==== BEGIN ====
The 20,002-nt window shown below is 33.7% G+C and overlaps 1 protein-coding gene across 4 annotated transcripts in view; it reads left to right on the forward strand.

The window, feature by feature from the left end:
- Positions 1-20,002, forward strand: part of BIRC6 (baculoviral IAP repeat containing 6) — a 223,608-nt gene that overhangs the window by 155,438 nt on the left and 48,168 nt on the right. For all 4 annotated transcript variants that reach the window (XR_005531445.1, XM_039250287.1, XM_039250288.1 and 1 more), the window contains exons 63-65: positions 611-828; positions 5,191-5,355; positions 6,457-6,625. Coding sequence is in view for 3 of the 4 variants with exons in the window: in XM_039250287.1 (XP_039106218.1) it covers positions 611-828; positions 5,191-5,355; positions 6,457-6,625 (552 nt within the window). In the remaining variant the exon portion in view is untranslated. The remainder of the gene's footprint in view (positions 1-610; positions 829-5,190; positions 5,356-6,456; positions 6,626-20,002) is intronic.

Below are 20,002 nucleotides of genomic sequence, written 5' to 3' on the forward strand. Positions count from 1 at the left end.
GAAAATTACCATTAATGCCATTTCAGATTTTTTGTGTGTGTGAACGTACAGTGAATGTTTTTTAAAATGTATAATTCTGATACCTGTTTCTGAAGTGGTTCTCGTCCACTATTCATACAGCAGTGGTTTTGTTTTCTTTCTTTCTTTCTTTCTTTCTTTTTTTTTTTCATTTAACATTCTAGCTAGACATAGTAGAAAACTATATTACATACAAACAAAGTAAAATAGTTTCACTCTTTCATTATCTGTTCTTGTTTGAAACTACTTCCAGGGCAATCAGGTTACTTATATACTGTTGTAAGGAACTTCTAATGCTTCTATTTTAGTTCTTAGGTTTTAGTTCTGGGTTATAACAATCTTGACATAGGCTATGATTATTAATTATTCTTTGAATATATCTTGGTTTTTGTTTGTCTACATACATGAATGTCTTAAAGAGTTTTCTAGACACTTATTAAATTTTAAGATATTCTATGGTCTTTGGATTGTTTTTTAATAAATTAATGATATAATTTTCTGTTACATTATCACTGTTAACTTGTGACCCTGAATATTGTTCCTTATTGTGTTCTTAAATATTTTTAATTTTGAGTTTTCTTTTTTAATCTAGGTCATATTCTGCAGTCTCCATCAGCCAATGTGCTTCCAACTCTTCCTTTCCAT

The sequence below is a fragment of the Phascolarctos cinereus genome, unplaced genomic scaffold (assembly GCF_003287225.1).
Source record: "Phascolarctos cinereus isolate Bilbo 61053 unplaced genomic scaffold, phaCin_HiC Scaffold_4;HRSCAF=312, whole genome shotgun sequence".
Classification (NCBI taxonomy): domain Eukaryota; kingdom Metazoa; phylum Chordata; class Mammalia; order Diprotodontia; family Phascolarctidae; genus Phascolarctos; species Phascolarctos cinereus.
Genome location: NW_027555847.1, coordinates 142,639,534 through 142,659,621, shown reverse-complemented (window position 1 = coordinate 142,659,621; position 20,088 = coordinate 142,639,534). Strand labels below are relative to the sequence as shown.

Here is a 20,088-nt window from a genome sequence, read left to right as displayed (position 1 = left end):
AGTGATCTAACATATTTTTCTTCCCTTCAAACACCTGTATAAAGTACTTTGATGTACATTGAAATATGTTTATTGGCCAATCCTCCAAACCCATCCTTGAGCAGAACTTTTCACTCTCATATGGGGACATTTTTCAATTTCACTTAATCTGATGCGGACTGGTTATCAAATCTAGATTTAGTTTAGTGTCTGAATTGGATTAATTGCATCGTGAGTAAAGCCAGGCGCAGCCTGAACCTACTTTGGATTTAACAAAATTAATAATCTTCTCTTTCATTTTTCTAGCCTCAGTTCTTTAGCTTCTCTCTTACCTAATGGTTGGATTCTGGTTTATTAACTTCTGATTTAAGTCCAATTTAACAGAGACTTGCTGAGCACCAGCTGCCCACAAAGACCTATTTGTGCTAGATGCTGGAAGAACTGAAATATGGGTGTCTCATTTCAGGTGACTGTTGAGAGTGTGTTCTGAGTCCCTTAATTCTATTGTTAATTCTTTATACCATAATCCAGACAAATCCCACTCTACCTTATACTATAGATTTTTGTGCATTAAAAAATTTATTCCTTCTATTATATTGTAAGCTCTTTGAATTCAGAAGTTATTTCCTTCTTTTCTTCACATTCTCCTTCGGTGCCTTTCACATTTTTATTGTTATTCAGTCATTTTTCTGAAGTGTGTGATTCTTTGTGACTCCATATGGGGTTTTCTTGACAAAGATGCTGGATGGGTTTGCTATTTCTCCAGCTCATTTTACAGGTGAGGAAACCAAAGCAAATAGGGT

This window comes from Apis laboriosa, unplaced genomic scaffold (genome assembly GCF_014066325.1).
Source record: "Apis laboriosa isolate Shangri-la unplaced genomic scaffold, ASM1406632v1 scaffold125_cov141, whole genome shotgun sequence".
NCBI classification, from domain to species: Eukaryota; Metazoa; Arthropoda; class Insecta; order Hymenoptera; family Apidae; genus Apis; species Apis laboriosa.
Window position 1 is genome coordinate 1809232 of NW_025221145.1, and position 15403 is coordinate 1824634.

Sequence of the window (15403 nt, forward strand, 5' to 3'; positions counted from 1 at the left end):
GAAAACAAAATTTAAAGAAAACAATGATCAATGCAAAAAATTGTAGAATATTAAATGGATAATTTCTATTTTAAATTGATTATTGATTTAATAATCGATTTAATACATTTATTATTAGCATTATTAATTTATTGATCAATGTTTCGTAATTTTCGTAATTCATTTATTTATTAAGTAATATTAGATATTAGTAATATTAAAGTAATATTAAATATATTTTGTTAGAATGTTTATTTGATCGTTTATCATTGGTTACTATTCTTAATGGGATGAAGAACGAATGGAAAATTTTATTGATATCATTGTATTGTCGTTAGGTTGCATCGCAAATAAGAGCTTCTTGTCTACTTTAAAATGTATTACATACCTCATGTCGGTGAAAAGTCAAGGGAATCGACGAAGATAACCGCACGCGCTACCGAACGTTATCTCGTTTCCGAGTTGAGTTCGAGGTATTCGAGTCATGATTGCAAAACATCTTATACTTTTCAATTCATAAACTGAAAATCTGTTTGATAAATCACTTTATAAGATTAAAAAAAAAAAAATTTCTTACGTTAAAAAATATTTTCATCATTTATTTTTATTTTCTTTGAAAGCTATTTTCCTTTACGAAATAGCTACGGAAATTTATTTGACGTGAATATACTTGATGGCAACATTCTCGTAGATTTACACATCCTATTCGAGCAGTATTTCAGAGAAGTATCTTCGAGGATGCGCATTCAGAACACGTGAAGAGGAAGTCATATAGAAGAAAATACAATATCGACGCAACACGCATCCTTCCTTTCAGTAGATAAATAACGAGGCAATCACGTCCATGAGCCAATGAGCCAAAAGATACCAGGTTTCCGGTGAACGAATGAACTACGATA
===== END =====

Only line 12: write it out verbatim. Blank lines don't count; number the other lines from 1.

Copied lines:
This window comes from Apis laboriosa, unplaced genomic scaffold (genome assembly GCF_014066325.1).